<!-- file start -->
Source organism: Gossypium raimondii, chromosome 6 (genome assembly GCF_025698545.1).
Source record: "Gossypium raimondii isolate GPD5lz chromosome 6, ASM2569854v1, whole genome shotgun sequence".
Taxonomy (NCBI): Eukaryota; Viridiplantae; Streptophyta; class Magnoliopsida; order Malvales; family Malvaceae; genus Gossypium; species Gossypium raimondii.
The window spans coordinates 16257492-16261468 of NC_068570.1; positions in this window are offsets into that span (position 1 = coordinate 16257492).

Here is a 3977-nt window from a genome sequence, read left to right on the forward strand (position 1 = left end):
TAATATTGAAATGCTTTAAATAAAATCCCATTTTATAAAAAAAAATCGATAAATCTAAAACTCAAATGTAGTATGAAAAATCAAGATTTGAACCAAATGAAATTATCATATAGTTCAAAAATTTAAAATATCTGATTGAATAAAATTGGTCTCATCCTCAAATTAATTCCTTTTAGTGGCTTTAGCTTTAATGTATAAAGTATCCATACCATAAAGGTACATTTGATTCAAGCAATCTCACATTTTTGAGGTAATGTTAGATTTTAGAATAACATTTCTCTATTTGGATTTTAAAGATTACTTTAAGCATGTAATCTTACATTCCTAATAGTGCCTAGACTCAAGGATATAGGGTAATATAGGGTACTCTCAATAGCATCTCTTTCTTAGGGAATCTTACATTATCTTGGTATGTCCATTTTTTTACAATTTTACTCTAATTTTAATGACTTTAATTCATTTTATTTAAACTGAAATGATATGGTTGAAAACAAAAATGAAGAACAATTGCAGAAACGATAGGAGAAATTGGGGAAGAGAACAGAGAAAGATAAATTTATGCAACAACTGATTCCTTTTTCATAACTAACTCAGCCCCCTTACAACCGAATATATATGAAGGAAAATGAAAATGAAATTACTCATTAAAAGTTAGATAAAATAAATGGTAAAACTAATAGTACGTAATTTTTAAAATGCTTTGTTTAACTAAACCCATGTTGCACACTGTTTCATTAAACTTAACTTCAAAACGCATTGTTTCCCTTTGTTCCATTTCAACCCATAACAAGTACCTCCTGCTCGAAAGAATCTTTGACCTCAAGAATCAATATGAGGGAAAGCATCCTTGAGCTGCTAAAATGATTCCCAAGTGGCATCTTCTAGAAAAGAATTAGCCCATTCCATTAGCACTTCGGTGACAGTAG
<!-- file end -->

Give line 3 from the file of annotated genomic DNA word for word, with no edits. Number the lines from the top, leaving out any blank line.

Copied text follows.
Taxonomy (NCBI): Eukaryota; Viridiplantae; Streptophyta; class Magnoliopsida; order Malvales; family Malvaceae; genus Gossypium; species Gossypium raimondii.